Photo: Susi Damilano

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Opening Night:
September 8, 2014
October 12, 2014

Theater: 59E59 Theaters / 59 East 59th St., New York, NY, 10022


Bauer is the imagined confrontation between famed modernist painter Rudolf Bauer, his wife Louise, and Hilla Rebay, Bauer's longtime lover. Delving into the now near-forgotten feud between Bauer, his benefactor Solomon Guggenheim, and Rebay, the woman who introduced them, Bauer throws into relief an unresolved art controversy. With his life's work procured by the Guggenheim Foundation, Bauer believed that the museum in New York was being built to house his creations. However, the Guggenheim opened without a single Bauer on display. What happened to his paintings? Was this the perceived betrayal that caused Bauer to set down his brushes and never paint again? Celebrated playwright Lauren Gunderson, winner of this year's Steinberg/ATCA New Play Award and a Susan Smith Blackburn Prize finalist, tackles this scandalous story of the controversial artist whom the Nazis once jailed for "degenerate art", and who is considered by many art historians and critics to have had a major impact on modern artists like Jackson Pollock and Willem de Kooning.


    Tantalizingly Close to Art World Fame, Then Plunging Into Obscurity A Bio-Play on the Painter Rudolf Bauer, at 59E59 Theaters

    Laura Collins-Hughes

    September 9, 2014: Near the exit to the theater on Sunday, an usher stood with a stack of booklets, free for the taking: colorful little catalogs for an exhibition by the 20th-century German abstract painter Rudolf Bauer, whose life we had just seen dramatized in Lauren Gunderson’s play Bauer. It’s a story of an artist as a broken man. With his hero Kandinsky, Bauer (1889-1953) was once at the center of Solomon R. Guggenheim’s collection, bound for immortality on the walls of that magnate’s museum. But Guggenheim died, his heirs took over, and Bauer got obscurity instead. Bauer is presented at 59E59 Theaters by the San Francisco Playhouse and its board member Rowland Weinstein, whose San Francisco gallery represents Bauer. The production coincides with New York shows of his work: at the German consulate now, at Sotheby’s later this month. All of that makes Bauer, directed by the playhouse’s artistic director, Bill English, seem more like a collision of commercial interests than like an aesthetic enterprise greenlighted on the merits. Ms. Gunderson, however, comes with some recent accolades: Her play I and You was a finalist for the Susan Smith Blackburn Prize and won a new-play award from the American Theater Critics Association.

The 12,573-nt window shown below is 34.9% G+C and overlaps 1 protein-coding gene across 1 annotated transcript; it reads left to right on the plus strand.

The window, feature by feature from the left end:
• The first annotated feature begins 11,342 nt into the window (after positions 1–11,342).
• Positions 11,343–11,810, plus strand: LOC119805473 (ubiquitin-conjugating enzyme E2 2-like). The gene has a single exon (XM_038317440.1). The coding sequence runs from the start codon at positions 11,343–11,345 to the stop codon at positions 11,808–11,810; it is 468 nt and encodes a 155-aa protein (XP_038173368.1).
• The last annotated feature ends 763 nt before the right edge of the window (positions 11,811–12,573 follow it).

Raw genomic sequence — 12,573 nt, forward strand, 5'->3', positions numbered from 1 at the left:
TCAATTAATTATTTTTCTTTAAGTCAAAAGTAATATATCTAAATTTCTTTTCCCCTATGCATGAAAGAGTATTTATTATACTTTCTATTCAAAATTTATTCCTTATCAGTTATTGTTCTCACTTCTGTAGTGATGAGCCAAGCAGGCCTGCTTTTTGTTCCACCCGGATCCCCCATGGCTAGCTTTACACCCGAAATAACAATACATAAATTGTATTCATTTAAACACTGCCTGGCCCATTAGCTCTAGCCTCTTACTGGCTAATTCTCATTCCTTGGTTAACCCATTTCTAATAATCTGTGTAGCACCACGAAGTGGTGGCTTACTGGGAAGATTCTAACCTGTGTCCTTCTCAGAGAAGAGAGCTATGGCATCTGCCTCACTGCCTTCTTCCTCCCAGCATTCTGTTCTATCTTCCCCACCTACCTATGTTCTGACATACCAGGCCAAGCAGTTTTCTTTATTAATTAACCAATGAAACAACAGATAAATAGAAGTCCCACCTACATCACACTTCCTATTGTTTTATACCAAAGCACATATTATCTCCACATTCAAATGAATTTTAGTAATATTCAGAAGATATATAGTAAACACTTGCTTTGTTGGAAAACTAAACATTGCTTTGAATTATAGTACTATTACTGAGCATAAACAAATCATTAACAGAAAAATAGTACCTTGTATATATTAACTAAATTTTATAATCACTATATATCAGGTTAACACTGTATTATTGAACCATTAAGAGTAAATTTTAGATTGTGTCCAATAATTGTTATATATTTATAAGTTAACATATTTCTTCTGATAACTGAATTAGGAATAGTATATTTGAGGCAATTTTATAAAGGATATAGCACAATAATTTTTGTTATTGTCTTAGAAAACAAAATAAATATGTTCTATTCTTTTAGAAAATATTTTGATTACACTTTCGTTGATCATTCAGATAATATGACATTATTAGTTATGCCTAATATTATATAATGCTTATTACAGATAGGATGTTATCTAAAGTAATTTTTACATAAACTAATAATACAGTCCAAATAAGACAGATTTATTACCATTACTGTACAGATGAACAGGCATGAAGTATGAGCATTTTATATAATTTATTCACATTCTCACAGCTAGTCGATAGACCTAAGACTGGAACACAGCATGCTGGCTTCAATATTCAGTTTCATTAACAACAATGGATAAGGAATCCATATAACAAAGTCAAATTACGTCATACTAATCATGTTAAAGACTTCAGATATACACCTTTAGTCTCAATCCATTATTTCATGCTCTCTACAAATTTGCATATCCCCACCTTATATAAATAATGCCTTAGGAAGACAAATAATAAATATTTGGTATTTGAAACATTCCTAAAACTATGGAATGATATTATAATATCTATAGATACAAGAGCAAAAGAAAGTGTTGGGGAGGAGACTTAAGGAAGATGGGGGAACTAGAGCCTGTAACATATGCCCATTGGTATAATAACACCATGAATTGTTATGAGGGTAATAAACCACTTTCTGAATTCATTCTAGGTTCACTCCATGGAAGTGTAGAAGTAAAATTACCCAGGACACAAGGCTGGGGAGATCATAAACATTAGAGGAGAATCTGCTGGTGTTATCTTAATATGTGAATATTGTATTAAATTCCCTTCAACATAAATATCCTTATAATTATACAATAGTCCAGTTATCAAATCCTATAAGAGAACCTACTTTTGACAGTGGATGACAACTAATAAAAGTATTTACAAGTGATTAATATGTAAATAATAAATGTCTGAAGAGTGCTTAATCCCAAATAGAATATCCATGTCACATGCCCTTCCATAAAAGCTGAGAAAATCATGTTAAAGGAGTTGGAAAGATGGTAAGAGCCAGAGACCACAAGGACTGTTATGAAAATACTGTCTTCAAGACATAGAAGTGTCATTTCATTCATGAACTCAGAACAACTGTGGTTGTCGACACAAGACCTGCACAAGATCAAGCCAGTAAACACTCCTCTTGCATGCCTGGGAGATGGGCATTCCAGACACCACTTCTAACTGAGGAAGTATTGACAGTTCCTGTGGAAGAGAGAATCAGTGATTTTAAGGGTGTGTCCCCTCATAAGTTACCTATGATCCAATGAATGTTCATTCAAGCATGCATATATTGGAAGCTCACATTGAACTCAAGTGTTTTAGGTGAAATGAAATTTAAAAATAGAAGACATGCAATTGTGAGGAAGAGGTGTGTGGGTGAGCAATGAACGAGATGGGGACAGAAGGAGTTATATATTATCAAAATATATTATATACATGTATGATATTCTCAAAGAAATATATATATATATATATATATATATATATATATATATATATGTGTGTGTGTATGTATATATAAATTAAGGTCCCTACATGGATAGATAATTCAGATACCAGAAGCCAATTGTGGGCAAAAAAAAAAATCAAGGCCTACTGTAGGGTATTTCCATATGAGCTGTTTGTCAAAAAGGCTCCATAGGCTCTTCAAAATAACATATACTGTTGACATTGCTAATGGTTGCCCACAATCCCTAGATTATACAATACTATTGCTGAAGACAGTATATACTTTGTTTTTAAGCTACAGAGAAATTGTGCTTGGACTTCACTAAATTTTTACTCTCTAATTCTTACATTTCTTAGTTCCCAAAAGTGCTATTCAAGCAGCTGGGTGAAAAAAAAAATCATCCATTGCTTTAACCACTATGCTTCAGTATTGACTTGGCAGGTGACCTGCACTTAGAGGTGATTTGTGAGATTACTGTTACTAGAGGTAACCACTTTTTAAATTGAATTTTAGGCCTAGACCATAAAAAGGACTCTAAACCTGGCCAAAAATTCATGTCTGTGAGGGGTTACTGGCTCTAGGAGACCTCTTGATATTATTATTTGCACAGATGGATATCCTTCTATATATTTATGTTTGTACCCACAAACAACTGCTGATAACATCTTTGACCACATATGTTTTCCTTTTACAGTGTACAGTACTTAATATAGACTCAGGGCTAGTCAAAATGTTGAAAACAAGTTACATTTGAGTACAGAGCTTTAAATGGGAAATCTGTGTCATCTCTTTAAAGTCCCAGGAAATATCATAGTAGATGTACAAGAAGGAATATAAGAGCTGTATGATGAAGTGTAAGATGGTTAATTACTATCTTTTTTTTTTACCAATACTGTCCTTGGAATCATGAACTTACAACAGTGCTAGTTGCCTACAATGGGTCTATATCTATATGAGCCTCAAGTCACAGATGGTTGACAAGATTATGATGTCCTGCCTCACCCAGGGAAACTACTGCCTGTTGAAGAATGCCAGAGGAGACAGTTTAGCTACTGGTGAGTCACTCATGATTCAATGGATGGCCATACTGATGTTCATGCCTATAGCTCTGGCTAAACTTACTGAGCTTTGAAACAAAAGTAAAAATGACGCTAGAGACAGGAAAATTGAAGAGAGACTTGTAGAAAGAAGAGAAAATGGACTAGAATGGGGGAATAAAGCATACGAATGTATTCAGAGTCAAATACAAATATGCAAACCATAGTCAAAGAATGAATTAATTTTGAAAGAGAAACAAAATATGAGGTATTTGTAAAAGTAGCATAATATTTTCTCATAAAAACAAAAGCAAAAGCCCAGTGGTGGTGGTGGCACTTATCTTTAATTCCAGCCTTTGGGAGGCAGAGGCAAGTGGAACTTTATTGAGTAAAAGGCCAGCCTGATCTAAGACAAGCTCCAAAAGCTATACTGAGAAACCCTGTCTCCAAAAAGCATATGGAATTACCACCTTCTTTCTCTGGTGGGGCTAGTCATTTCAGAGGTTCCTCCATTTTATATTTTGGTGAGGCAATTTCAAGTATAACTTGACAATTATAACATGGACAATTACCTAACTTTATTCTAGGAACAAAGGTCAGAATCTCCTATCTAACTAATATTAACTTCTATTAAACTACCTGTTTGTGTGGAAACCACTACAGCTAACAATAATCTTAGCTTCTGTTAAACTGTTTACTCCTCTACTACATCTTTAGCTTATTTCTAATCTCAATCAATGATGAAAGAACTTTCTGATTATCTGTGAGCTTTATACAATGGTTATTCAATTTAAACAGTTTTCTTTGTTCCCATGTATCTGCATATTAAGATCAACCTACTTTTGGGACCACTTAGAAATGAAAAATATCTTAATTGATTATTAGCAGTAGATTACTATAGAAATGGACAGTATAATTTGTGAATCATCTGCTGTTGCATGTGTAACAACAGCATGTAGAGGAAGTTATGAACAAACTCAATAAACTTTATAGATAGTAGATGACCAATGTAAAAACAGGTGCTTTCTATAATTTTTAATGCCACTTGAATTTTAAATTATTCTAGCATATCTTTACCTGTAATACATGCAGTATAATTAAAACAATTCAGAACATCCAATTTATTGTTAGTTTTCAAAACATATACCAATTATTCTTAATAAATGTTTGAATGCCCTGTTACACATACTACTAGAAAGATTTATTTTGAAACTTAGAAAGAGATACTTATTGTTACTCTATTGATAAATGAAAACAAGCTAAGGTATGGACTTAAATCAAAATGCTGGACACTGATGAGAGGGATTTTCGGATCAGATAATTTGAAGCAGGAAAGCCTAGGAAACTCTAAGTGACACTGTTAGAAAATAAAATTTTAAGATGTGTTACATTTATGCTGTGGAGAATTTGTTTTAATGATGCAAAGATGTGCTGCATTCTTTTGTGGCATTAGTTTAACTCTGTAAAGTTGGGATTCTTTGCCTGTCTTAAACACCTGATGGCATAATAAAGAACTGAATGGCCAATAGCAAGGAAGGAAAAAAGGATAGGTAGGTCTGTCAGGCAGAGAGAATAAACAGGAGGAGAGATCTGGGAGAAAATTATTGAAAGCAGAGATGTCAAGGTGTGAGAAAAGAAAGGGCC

Lauren Gunderson theatricalizes the story of German painter Rudolf Bauer and the inauspicious end of his career at 59E59 Theaters.

    Hayley Levitt

    September 9, 2014: "Order and disorder. That's all we have." Lauren Gunderson opens the earnest floodgates of Bauer, her tribute to the tortured 20th-century German painter Rudolf Bauer, with a subtle nod to Stephen Sondheim's fellow-canvas-inspired Sunday in the Park With George. A pioneer in the field of "non-objective" (i.e. abstract) art, Gunderson's work of historical fiction tackles the complex emotions and motivations behind Bauer's disappearance from the art scene in the early 1940s. Fluctuating between a sleepy living-room drama and an incongruously avant-garde display, Gunderson lands on a few genuinely intriguing moments — though to find them you have to weed through these alternating spurts of lifeless order and overwhelming disorder. We meet our title character (a stoney Sherman Howard) upon his dramatically morose entrance into the artist's long-abandoned studio. Filled with dusty crates and a tarp-covered aisle, director and designer Bill English has created a sparse environment, appropriately absent of any creative life. Micah J. Stieglitz's projections, consequently, become all the more captivating as they periodically transport Bauer back to his days of inspiration. While the reasons for his artistic dry spell remain unclear for a painstakingly extended portion of the play, the opening scene between the ex-painter and his wife (and former maid) Louise (played with a nurturing, though slightly flimsy hand by Susi Damilano) suggests that their impending visitor is at the core of the issue.


    Off-Broadway Theater Review: BAUER (59E59)

    Dmitry Zvonkov

    September 9, 2014: “Of course I care (what she thinks), I hate her,” says a character in Lauren Gunderson’s Bauer, a San Francisco Playhouse production about the German artist Rudolf Bauer, who painted during the first half of the 20th century. It is one of many lines that pop in a play which, though a little bumpy in the beginning and with a dénouement that borders on sentimental, is a rare emotional and intellectual treat. Outstanding performances and Bill English’s deft and thoughtful direction make watching the show a rich and satisfying experience. Ordinarily, when I hear of a bio-drama, I hurry off in the opposite direction. Mostly they are terrible. Crammed with facts whose significance is usually misinterpreted, they consistently lack truthfulness, drama, and a personal vision—which is what makes Ms. Gunderson’s creation all the more remarkable. The action in Bauer happens in real time, over the course of 90 minutes, taking the form of an imagined encounter between Rudolf Bauer (Sherman Howard), his wife Louise (Susi Damilano), and Countess Hilla von Rebay (Stacy Ross), a former lover and supporter whom Bauer now sees as his enemy.



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